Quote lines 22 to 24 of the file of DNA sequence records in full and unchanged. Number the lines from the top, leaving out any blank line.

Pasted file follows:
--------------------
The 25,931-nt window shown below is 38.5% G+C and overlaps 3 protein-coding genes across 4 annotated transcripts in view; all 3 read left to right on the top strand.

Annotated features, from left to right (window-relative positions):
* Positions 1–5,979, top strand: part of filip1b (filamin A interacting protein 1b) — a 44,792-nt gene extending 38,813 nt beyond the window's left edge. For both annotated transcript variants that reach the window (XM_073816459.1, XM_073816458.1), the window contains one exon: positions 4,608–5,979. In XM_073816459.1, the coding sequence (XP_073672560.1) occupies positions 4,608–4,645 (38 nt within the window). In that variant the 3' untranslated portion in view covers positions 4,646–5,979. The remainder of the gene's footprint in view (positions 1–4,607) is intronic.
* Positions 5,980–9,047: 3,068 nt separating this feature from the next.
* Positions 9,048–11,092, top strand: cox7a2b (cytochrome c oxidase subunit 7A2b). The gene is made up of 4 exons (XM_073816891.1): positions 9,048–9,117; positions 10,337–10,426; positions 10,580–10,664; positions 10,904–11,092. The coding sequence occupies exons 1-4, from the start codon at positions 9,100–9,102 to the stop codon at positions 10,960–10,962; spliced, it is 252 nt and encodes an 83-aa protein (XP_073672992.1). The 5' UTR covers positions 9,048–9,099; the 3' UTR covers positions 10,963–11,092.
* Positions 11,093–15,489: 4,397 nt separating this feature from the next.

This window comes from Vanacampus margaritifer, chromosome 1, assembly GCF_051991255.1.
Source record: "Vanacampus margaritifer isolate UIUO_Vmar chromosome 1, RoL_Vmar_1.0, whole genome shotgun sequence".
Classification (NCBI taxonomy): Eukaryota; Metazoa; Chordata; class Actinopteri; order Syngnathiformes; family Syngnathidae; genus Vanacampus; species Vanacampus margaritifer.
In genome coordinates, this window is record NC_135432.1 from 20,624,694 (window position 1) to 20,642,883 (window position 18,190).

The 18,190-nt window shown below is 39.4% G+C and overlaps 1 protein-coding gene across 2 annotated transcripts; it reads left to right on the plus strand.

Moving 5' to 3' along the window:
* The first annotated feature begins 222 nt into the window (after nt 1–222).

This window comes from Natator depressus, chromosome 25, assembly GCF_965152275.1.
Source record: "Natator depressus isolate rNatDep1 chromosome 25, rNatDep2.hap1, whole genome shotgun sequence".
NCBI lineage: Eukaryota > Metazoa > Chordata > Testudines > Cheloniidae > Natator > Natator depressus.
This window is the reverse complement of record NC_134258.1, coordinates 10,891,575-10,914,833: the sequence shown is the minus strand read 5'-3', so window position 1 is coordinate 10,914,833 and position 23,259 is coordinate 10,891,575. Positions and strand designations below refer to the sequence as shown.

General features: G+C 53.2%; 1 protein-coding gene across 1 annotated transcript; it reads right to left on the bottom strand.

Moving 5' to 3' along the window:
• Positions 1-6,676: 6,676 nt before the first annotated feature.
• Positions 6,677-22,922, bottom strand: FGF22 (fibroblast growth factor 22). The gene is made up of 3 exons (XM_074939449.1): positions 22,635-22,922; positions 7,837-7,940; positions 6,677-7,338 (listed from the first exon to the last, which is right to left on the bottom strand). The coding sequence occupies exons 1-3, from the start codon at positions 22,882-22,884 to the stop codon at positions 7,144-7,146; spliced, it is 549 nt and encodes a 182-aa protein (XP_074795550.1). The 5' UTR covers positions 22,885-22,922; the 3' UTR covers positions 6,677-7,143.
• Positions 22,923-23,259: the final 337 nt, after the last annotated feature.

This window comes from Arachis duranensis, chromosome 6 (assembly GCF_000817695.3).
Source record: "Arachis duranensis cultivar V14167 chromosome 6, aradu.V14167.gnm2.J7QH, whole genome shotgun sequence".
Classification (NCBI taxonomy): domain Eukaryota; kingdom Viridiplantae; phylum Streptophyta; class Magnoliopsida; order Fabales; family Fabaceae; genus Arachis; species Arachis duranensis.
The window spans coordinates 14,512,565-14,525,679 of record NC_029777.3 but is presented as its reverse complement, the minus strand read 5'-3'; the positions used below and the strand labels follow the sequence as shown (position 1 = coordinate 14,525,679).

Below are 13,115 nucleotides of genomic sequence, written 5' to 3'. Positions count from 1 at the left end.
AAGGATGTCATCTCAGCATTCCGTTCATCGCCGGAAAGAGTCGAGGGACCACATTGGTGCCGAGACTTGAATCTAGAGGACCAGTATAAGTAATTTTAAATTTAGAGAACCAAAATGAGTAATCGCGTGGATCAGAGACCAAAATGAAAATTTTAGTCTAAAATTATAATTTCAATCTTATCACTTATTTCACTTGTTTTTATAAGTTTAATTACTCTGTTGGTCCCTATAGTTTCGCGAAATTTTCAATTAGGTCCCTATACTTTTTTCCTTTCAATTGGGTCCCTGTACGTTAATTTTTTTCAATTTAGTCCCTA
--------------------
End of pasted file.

• Positions 22,923-23,259: the final 337 nt, after the last annotated feature.

This window comes from Arachis duranensis, chromosome 6 (assembly GCF_000817695.3).
Source record: "Arachis duranensis cultivar V14167 chromosome 6, aradu.V14167.gnm2.J7QH, whole genome shotgun sequence".